I have been convinced for quite some time nutritional changes I have made are partly responsible for how well my pain is controlled and my continuing “clinical remission”. Part of my “integrated approach” is working to control all bodily inflammation, not merely RA inflammation. The link I’m posting concerns the FODMOP diet and strengthens my hypothesis. Of course, it is being looked upon as a way to get rich quick which is how the greedheads approach everything. You don’t have to pay to learn these things. Make a change today. The hardest part is getting started.
The same could be said for blogging. My apologies for having ignored this blog since last March. This is merely stories about those things I feel have made a positive difference in living with RA.
Is the Paleo Diet for You? | Natural Grocers
This article is very helpful in understanding my dietary approach to nutrition. There is an even better article in the latest sales flyer from Natural Grocers, the Vitamin Cottage. I’m trying to get a link for it and I’ll post it when I do. My dietary changes have benefited my over-all well-being and if not a direct part of my RA remission, it is certainly an indirect part as exhibited by my increased vigor.
Here is another interesting New York Times column concerning something that affects many of us. Anybody out there in RA land experience memory problems or brain fog? Any RA patients out there on statins for cholesterol? It seems statins could be part of my problem which, since I started statins in 2005, has been finding the energy to work out in the gym. It is a vicious cycle. It is more like a piece of the downward spiral I’ve experienced. I’m making it to the gym 2 days/week currently but having trouble working around MTX and daily fatigue, aches and pains. Brain fog has been a large part of my RA journey. Gee, I also don’t have much energy.
I’m going to continue my current supplement and statin regimen and make a decision after I see my next blood work in about 4 weeks. I will likely drop the statin and focus on the red rice yeast and niacin route.
My wife picked up a column in the New York Times on the effect of statin drugs on exercising, the cardio-vascular system and muscle tissue. It is rather disconcerting if true and reported accurately and one such as myself is on a statin drug. This gives me motivation to delve into how I might lower my total and LDL cholesterol because I am taking a statin. I tried omitting it for 6 weeks prior to my last blood draw and the rebound total cholesterol was higher than when I started the symvastatin. My new doctor called when he got the blood draw results because I forgot to tell him I was not taking the statin and he thought the insanely high number was with the statin drug (heheheeee, NOT).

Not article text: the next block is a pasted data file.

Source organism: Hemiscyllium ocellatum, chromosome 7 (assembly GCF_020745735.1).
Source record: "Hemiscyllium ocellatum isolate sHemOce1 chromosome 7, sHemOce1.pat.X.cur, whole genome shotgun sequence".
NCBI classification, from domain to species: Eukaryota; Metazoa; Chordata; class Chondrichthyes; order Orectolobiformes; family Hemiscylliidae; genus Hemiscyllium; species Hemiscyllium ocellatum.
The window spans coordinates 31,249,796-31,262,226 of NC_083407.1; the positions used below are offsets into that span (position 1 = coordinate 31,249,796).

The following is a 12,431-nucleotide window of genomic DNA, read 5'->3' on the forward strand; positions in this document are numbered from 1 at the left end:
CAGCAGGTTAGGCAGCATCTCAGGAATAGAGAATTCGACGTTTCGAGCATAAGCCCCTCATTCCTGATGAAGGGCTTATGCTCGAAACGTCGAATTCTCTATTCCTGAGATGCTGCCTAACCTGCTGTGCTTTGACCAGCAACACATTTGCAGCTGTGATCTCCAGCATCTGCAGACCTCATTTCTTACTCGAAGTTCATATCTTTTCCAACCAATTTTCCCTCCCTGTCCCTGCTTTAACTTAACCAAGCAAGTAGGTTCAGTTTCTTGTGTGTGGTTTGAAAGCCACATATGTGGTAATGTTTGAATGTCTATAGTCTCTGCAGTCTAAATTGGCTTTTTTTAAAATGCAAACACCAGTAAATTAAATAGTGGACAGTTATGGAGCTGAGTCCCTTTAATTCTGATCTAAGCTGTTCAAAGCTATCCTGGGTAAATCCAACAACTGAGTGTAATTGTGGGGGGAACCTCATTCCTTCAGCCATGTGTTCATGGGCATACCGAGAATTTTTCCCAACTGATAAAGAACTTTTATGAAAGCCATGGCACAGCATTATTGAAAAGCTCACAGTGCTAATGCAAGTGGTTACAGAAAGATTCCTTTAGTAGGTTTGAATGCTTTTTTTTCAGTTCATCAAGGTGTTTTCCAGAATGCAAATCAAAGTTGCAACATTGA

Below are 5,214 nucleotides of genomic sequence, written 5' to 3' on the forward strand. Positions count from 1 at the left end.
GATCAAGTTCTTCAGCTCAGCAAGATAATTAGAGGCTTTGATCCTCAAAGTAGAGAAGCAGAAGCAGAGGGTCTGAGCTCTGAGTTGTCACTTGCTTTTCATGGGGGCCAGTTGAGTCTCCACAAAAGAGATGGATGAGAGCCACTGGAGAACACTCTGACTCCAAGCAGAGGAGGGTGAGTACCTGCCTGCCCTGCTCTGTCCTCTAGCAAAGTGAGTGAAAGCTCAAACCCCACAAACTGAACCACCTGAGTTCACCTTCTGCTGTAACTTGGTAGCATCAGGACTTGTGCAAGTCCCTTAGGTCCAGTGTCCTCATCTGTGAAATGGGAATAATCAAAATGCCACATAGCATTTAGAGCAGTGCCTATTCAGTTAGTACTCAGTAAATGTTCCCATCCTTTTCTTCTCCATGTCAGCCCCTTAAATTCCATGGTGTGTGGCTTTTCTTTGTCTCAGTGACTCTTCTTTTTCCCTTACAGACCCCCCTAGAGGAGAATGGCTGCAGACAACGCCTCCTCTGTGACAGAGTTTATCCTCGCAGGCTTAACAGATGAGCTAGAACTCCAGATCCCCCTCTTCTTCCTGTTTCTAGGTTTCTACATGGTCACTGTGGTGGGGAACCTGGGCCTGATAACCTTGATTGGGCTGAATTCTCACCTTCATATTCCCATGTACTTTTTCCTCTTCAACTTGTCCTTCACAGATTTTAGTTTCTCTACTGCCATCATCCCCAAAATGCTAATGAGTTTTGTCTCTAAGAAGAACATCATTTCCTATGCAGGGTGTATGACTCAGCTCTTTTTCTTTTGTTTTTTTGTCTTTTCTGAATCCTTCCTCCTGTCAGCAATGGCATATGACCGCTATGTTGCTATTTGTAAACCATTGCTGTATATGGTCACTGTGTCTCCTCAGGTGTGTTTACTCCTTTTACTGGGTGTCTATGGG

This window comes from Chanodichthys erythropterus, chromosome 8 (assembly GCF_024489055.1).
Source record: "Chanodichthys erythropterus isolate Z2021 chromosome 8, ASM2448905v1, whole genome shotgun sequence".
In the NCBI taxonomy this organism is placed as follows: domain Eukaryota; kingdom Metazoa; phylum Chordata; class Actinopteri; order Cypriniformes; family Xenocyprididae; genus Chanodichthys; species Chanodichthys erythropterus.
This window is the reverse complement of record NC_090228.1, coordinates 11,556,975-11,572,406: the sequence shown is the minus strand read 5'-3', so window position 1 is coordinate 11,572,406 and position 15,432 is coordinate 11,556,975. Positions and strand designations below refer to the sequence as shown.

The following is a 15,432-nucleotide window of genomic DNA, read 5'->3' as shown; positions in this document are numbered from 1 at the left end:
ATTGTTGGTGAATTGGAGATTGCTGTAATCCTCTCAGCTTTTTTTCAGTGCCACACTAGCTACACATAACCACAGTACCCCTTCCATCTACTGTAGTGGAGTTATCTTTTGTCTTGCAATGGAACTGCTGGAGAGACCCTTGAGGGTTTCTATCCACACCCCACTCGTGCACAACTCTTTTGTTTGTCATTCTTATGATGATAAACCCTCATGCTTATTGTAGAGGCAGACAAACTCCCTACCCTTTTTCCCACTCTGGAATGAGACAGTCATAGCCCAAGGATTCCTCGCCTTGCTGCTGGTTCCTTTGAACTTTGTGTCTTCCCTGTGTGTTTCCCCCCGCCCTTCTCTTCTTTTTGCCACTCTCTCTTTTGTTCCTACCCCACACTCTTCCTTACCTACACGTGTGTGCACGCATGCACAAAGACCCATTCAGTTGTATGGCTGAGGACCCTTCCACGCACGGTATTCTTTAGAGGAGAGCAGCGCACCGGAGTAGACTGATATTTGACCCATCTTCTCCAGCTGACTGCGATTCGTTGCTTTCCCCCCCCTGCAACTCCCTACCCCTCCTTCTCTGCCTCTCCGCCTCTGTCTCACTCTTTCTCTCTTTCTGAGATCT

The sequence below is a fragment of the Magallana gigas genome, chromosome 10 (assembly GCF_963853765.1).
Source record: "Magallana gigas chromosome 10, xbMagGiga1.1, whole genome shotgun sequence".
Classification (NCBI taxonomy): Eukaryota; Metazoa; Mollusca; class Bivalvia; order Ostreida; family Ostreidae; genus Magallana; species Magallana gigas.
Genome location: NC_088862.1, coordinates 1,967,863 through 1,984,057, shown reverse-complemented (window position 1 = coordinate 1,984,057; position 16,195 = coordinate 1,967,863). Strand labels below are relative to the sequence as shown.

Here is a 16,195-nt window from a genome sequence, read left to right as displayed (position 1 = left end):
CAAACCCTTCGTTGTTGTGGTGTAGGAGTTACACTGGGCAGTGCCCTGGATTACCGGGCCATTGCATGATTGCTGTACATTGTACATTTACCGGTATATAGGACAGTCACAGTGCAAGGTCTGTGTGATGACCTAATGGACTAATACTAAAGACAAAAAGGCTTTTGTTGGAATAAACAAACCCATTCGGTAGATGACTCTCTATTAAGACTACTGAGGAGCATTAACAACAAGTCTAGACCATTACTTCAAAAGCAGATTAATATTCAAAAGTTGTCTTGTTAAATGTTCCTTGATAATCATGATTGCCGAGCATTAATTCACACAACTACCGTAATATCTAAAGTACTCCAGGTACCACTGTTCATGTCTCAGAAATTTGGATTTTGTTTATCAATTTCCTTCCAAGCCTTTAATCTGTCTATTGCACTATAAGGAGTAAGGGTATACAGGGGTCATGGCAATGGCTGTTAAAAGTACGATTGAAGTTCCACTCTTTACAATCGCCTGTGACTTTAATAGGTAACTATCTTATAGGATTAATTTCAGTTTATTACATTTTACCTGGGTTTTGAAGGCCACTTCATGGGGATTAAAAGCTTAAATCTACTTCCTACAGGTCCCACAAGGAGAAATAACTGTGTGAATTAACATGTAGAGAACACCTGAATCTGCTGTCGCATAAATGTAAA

Looks like I’m in for another try on the the old red rice yeast and niacin treatment. I’m exercising now, only two days/wk but I can feel an improvement and that will be interesting. I wonder why I might not still have the energy to do more than 2/wk? Is it this or is it MTX and statin with RA (plus Father Time)? Stay tuned. Like Gilda Radner said “It’s Always Something”.
Vitamin B6 Eases Inflammation in Rheumatoid Arthritis | Natural Grocers.
Supplements and foods with anti-inflammatory properties has been a big part of my nutritional and supplement approach to managing my Rheumatoid Arthritis. This article supports that theory.
Update: Great page from University of Nebraska about Nut Nutrition including the number of nuts/oz (28grams).
Here is a recent article posted on Twitter by Mike Weller, The Brain Guy, concerning beneficial effects on the brain when walnuts are a strong part of diet as in the Mediterranean Diet. Another beneficial effect from olive oil, tree nut oils and fish oil is reducing arterial plaque. Sorry I am not to swift on posting new links (amongst other things).
Antioxidants in walnuts seem to boost memory and counteract cognitive decline (Wall Street Journal) – bit.ly/wJNOj5
This is why I try to have 1-2 oz of tree nuts daily. Beneficial common tree nuts include hazelnuts, walnuts, pecans, filberts, almonds and pistachios. All oils have about 175 calories per tablespoon and can add up quickly. Eat no more than your total daily caloric intake allows, ie, you must account for these calories.
Thanks, Mike Weller!
Juice Fast for Weight Loss? – Dr. Weil.
This article has some good, general nutrition suggestions for weight loss. There are other links in the article I urge anyone interested to read.